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Tuesday, 8 March 2011

Psychosexual development

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Oral Stage (birth to 1 year): Characterized by infant-seeking pleasure via oral activities such as biting, sucking, chewing, and vocalizing.
Anal Stage (1 to 3 years): Characterized by interest in the anal region and sphincter muscles (child is able to withhold or expel feces); toilet training is a major milestone (method of parent discipline, may have lasting effects on child's personality development).
Phallic State (3 to 6 years): Characterized by interest and recognition in differences between the sexes and becomes very curious about these differences; often described as interest by females as penis envy and by males as castration anxiety.
Latency period (6 to 12 years): Characterized by gaining increased skill on newly acquired traits and skills; interested in acquiring knowledge and vigorous play. Sexuality lies dormant while energy is focused elsewhere.
Genital stage (12 years and over): Characterized by maturation of the reproductive system and production of sex hormones; genital organs become a source of tension and pleasure; interested in forming friendships and preparation for marriage as an adult.

Infant (0 to 1 year): Receive gratification and comfort from loving, tender care; develops trust and ability to count on others.
Childhood (2 to 5 years): Engage in peer, family, neighborhood activities; need adult participation; learn to delay gratification and accept interference with wishes: gradually seek attention and approval from peers.
Juvenile (5 to 12 years): Engage in socialization, competition, cooperation, and compromise; develop shared interests and genuine friendships with peers of same sex, and later with opposite sex; give more allegiance to peers than to family; promote personal identity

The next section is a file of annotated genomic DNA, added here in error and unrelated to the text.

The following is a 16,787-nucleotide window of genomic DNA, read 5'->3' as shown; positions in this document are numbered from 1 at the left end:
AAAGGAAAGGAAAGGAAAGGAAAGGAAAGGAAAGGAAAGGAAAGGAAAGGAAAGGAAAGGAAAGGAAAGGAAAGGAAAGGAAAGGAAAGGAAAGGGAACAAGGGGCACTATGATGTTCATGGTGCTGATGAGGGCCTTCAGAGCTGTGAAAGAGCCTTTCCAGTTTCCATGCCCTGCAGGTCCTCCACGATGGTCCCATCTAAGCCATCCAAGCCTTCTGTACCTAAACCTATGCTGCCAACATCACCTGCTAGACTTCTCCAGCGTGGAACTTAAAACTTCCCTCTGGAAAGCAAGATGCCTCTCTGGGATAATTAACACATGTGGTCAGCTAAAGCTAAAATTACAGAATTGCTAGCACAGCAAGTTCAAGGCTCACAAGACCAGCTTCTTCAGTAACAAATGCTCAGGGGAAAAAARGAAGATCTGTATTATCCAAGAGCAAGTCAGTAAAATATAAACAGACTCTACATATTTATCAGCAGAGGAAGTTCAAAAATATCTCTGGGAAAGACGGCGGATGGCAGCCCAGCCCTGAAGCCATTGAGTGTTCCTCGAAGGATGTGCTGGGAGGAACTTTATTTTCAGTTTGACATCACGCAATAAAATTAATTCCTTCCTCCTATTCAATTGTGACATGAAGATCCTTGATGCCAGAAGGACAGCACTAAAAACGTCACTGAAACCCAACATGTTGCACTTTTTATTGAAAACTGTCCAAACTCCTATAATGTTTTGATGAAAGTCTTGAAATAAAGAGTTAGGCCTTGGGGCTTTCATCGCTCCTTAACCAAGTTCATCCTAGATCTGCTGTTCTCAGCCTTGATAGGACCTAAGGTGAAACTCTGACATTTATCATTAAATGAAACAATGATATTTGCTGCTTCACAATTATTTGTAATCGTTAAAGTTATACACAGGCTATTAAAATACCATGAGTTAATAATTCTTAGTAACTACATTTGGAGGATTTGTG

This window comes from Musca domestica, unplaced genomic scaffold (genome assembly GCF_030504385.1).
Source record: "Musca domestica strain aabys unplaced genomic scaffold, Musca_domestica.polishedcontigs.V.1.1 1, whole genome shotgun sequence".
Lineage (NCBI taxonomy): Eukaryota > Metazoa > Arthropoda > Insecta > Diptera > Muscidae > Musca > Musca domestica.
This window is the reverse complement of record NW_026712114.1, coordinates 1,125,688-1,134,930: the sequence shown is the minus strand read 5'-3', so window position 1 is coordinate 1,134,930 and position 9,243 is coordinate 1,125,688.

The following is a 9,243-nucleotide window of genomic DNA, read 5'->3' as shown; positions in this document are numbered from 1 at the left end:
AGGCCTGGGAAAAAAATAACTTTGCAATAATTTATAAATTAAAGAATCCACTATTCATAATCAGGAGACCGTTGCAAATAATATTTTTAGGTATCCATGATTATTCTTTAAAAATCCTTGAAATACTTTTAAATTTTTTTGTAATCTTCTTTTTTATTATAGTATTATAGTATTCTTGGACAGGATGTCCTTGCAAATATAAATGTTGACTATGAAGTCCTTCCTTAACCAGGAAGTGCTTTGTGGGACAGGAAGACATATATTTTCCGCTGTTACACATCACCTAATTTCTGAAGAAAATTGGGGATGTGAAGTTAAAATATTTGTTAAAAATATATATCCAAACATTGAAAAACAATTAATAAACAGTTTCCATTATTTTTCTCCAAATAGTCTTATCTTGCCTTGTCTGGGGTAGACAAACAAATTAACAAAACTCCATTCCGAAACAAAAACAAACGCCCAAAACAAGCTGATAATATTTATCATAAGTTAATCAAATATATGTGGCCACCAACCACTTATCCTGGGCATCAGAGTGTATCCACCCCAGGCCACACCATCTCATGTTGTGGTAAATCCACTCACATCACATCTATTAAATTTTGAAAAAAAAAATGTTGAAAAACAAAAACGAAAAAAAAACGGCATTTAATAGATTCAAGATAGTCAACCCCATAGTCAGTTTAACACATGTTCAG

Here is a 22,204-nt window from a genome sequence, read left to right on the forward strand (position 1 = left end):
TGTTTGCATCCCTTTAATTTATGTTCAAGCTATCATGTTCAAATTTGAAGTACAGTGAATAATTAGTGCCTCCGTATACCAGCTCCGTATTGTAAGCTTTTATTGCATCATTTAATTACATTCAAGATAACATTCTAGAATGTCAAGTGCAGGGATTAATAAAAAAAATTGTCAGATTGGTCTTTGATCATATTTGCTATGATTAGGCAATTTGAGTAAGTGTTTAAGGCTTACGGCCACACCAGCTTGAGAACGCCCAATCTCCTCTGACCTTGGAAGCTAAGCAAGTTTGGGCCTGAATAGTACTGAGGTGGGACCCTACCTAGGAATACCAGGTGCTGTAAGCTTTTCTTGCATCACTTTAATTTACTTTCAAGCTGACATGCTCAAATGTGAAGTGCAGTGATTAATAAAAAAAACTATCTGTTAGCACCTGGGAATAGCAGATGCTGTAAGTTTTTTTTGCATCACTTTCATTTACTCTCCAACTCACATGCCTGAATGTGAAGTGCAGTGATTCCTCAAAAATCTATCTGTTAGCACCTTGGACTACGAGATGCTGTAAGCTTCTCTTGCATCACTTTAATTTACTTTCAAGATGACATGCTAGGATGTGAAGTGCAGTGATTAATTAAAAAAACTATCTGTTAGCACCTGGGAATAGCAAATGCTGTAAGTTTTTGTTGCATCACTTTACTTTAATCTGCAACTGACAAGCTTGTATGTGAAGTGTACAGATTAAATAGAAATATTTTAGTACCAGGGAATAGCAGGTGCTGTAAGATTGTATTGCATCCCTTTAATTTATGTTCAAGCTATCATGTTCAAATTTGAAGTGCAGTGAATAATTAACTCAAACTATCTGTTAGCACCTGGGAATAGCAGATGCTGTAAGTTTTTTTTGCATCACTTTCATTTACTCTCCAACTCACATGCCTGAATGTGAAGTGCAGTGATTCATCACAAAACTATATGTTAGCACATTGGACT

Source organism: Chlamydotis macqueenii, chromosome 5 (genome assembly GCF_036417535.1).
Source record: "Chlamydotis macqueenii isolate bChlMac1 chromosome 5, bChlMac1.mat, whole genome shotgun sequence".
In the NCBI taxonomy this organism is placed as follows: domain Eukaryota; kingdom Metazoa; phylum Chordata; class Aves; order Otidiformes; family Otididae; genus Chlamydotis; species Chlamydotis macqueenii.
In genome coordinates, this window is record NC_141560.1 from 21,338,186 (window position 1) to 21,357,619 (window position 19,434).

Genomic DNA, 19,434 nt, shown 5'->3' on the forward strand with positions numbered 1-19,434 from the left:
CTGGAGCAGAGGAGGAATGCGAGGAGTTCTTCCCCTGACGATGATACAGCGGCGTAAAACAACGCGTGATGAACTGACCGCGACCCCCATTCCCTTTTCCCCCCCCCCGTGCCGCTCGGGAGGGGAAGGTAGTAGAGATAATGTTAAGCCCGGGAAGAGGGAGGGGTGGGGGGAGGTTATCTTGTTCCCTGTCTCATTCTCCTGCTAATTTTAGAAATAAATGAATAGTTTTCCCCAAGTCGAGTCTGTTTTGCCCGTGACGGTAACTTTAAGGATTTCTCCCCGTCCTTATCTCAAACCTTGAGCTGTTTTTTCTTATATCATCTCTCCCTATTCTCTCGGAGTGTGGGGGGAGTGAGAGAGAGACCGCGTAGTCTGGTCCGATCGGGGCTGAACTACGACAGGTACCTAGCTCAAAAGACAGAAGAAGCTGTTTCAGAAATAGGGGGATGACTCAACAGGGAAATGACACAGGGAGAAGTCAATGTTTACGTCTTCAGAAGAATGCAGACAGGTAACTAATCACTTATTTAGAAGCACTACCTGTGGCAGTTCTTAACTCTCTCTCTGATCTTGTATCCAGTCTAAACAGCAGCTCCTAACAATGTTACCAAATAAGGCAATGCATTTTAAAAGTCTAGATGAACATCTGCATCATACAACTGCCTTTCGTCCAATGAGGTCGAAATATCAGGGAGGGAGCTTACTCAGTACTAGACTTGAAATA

Sensorimotor (birth to 2 years): Characterized by progression from reflex activity through simple repetitive behaviors to imitative behaviors; information is gained through the senses and developing motor abilities; develop a sense of "cause and effect"; problem-solving is by trial and error; high level of curiosity, experimentation, and enjoyment in novelty; begin to separate self from others; develop sense of "object permanence"; begin language development.
Preoperational (2 to 7 years): Characterized by egocentrism (inability to put oneself in the place of others); interpret objects and events in terms of their relationships or use of them; cannot see another's point of view; thinking is concrete, tangible; inability to make deductions or
generalizations; display high level of imagination and questioning; reasoning is intuitive.
Concrete Operations (7 to 11 years): Characterized by thoughts; become increasingly logical and coherent; able to classify, sort, organize facts, and begin to problem-solve; develop conservation (realize volume, weight, and number remain the same even though outward appearances are changed); solve problems in a concrete, systematic fashion, based on visual perceptions.
Formal Operations (11 to 13 years): Characterized by thoughts which are adaptable and flexible; possess abstract thinking; able to make logical conclusions; able to make hypotheses and test them; can consider abstract, theoretical, philosophical issues.